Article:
Yes, I just copy and pasted the wikipedia article, but it certainly is a story worth telling. Long before Jay-Z started rappin’ about “Rags to Riches”, there was a man named Pee Wee Kirkland. Kirkland. Kirkland a street ball legend in New York City in the late 60’s, was draft by the Chicago Bulls in 1969. Kirkland’s success turned to folklore when he turned down the offer to pursue a career in the NBA in exchange to continue slangin’ crackrock on the streets of Brooklyn because it was simply more lucrative than playing in the NBA at the time.
Bellow is the wikipedia article for the man who is now a motivational speaker and still lives in Brooklyn in the Linden Boulevard.
He played varsity basketball at Charles Evans Hughes High School and was made an All-City guard. He was awarded a scholarship and attended Kittrell College and was on the basketball team averaging 41 PPG. He then attended Norfolk State University and played on the basketball team, teaming up with later NBA star Bob Dandridge. His teams had phenomenal years. The Spartans won the CIAA title in 1968 with a 25-2 record; they lost in the second round of the NCAA Division II Men’s Tournament. The next year their record was 21-4 and they lost in the first round of the D-II tournament. In 1969 he was drafted by the Chicago Bulls with the fourth pick in the thirteenth round. It is speculated that he turned the offer down, because he was making more money being a drugdealer. At the time, the opportunities offered to him outside of the NBA were far more lucrative, in terms of financial gain and public recognition. Kirkland then got caught up in street life activities and eventually landed in prison, first in 1971 in Lewisburg, Pennsylvania.
Life in prison
In prison he scored 465 points in 8 games. He also played in prison from 1981 to 1988 in La Tuna, Texas. In the Anthracite Basketball League of central Pennsylvania he scored 100 and 135 points in one game.
Now a reformed man, Kirkland travels the country speaking to youth about decision-making and pathways to success, in addition to self-esteem and other various issues plaguing the inner-cities of America.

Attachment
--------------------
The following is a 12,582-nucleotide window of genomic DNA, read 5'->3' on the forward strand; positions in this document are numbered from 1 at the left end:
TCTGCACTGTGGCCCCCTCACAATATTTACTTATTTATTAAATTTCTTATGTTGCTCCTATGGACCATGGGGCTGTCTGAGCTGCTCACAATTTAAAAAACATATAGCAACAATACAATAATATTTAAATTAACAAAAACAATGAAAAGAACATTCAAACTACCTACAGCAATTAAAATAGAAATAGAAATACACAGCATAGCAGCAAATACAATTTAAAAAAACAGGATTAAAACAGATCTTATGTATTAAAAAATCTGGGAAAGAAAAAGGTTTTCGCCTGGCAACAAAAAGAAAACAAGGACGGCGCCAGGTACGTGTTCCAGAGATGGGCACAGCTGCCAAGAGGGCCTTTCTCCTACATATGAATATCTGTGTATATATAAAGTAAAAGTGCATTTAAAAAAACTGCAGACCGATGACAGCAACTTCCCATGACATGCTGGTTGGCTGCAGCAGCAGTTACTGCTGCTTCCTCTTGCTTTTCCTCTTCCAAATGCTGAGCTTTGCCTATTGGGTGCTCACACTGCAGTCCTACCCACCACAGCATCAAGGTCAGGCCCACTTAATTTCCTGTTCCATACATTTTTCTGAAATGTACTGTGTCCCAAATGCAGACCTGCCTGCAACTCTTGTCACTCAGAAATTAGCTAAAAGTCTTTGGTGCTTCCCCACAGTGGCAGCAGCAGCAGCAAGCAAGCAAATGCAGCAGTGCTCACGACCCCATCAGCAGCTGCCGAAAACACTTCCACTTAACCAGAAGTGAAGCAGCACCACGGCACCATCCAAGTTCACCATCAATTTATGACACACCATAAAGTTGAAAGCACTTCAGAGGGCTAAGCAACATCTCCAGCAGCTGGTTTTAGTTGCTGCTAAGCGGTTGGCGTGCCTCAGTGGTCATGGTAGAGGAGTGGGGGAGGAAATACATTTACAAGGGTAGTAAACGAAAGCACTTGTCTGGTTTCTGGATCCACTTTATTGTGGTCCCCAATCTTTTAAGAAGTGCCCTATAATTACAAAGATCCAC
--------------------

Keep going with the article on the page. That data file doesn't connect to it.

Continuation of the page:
He presents his messages in the “School of Skillz” — a basketball and life skills campaign that is co-sponsored by Nike. The camps began in 90’s on Saturdays in Harlem and has since become a nationwide endeavor. He has won championships as a high school coach at The Dwight School, a prestigious private school on the Upper West Side, in New York City. One of his early breakthroughs involved reaching out to youth such as Hanif “Camel” Warren. As an educator and social worker, Kirkland utilizes the respect he receives from young people because of his gangster past to reach at-risk youth and break down their misconceptions about “keepin’ it real” on the streets.
He was a faculty member of Long Island University teaching classes about the Philosophy of Basketball Coaching. In 2000, he earned a master’s degree in human services from Lincoln University. He has started his own recording label, So Gangsta Music (SOG).
Streetball.com caught up with Pee Wee Kirkland at Hoops in the Sun at Orchard Beach recently.
Kirkland was mentioned in a song by the rap group Clipse in the song “Grindin” from their 2002 release entitled “Lord Willin’.” The line “Legend in two games like I’m Pee Wee Kirkland” refers to his skill as both a drug dealer and basketball player. He is also featured in the music video for the song “New York Minute” by rapper French Montana. Kirkland is shown throughout the video alongside rappers French Montana and Jadakiss. He is also mentioned in a song by the artist Fat Joe”[Lean back] The line referenced mentions “Not even Pee-Wee Kirkland could imagine dis, My niggaz didn’t even have to play to win the championship.